When should adult children not take over a family business?

Many small business owners put aside making hard decisions, such as who to designate as a successor. In fact, an Exit Planning Institute survey found that 83% of businesses do not even have a written transition plan. If you want to name a successor, you might be considering a son or daughter as your candidate.

Passing down the business to a child does not always work out, however. Here are some common scenarios in which an adult child successor is not the best option.

Disinterest in running the business

A child who feels ambivalent or unenthusiastic about the family business is often not a good candidate for succession. Running a company requires passion, dedication and willingness to work long hours. Your child should genuinely want to take over the business and be ready for the demands of leadership. A lack of commitment sets your successor and company up for failure.

Not enough qualifications

Skills, education and experience also contribute to a successful transition. Anyone lacking qualifications related to business operations, accounting, management or the industry of your company is likely not suitable to be the new owner.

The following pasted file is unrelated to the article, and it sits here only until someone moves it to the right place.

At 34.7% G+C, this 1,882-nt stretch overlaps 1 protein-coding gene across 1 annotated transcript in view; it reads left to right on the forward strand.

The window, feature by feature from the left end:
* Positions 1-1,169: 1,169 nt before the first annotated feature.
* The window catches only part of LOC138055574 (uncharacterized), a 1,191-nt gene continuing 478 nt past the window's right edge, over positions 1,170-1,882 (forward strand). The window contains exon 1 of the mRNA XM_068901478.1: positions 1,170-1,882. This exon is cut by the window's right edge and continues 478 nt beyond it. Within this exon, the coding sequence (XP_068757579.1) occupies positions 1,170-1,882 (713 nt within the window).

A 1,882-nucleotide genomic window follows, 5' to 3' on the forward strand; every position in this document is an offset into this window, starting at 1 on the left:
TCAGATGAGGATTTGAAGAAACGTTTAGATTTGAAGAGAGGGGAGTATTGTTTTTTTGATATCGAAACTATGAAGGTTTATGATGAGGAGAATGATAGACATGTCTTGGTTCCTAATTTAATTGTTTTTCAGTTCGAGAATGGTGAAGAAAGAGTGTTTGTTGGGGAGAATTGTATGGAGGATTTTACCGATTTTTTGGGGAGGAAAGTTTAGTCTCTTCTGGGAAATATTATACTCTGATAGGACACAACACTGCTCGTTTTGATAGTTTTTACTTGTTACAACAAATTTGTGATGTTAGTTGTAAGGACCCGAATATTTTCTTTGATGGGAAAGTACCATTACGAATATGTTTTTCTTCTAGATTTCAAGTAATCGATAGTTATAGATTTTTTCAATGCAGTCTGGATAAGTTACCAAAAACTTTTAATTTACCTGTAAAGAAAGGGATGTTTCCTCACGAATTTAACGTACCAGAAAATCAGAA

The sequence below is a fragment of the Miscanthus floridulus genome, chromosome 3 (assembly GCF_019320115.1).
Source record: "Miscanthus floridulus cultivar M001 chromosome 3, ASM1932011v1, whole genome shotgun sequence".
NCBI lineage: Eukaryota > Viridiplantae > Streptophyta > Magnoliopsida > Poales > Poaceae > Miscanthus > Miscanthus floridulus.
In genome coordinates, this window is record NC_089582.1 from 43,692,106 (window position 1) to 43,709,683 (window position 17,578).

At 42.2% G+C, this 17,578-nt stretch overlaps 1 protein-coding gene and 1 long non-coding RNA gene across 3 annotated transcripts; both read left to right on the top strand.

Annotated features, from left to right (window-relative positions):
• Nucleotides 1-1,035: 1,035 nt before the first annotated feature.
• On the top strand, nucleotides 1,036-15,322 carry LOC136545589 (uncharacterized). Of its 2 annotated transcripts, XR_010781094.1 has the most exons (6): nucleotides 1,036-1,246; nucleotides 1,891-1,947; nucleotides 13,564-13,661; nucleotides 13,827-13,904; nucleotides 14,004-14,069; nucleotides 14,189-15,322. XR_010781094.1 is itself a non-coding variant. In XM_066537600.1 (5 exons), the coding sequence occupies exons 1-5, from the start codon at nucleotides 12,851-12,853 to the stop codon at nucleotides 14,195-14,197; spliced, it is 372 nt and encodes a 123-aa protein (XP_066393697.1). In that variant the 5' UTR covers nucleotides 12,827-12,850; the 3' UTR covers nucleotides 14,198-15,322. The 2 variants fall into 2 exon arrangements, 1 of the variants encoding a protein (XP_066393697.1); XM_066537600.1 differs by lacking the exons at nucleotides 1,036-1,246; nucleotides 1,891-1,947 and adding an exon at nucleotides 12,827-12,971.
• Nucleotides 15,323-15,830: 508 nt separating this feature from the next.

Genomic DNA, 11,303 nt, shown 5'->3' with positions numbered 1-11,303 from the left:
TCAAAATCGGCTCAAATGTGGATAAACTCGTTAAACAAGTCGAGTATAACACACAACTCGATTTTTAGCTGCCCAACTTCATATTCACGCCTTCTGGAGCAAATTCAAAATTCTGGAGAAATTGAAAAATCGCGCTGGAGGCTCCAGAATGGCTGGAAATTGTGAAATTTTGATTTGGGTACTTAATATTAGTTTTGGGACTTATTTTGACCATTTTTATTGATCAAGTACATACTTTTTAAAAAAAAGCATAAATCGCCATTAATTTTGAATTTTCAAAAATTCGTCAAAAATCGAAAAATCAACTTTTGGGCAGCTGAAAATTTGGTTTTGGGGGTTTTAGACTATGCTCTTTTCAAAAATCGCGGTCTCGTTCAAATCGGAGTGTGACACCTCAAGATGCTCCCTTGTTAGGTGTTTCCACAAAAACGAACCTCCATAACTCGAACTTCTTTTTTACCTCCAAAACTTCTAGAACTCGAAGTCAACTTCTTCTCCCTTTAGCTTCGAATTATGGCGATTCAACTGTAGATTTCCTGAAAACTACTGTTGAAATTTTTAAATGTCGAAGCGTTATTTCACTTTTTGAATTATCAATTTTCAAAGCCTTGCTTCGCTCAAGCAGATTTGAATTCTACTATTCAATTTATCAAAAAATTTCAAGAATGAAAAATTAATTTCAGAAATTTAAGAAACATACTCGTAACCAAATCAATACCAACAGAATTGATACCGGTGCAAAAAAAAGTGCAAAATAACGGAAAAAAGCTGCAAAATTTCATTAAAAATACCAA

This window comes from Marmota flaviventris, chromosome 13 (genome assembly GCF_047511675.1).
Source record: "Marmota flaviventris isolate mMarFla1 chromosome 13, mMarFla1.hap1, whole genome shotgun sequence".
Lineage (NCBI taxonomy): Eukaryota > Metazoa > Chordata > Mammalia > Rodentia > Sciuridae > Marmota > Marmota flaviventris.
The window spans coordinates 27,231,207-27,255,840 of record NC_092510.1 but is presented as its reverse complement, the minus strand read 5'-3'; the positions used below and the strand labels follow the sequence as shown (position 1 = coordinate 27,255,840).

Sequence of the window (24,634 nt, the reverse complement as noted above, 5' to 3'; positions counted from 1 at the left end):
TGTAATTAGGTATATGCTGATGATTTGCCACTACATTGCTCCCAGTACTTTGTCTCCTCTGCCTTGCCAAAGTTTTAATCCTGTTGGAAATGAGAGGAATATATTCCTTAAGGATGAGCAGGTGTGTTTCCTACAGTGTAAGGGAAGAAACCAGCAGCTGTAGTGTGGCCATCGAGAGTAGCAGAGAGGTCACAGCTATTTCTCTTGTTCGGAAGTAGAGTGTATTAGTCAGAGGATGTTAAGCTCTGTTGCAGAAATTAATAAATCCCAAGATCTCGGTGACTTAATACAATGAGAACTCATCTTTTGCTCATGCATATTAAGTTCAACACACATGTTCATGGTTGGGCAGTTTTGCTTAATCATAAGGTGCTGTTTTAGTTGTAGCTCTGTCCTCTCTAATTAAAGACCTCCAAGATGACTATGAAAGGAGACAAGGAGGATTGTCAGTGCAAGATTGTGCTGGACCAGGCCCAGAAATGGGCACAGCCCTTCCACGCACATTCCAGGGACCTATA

Your child should have applicable credentials and proper vetting before taking the reins. Immaturity and inexperience create vulnerability to poor business decisions and unsavory influences.

Conflicts of interest

You should also know whether your children want your business to continue running or if they view the company as a source of inheritance. If you have tied up much of your wealth in your enterprise, your son or daughter might sell your business to reap a financial windfall. This is a situation where your children, being heirs to your estate, could have a conflict of interest with your business.

When adult offspring demonstrate eagerness, competence and people skills, preparing them to one day take over makes sense. Assessing succession readiness honestly and objectively helps set up the business and child for a positive outcome. In the event your child may not want the job or lacks the qualifications for it, you might be better off with another candidate.



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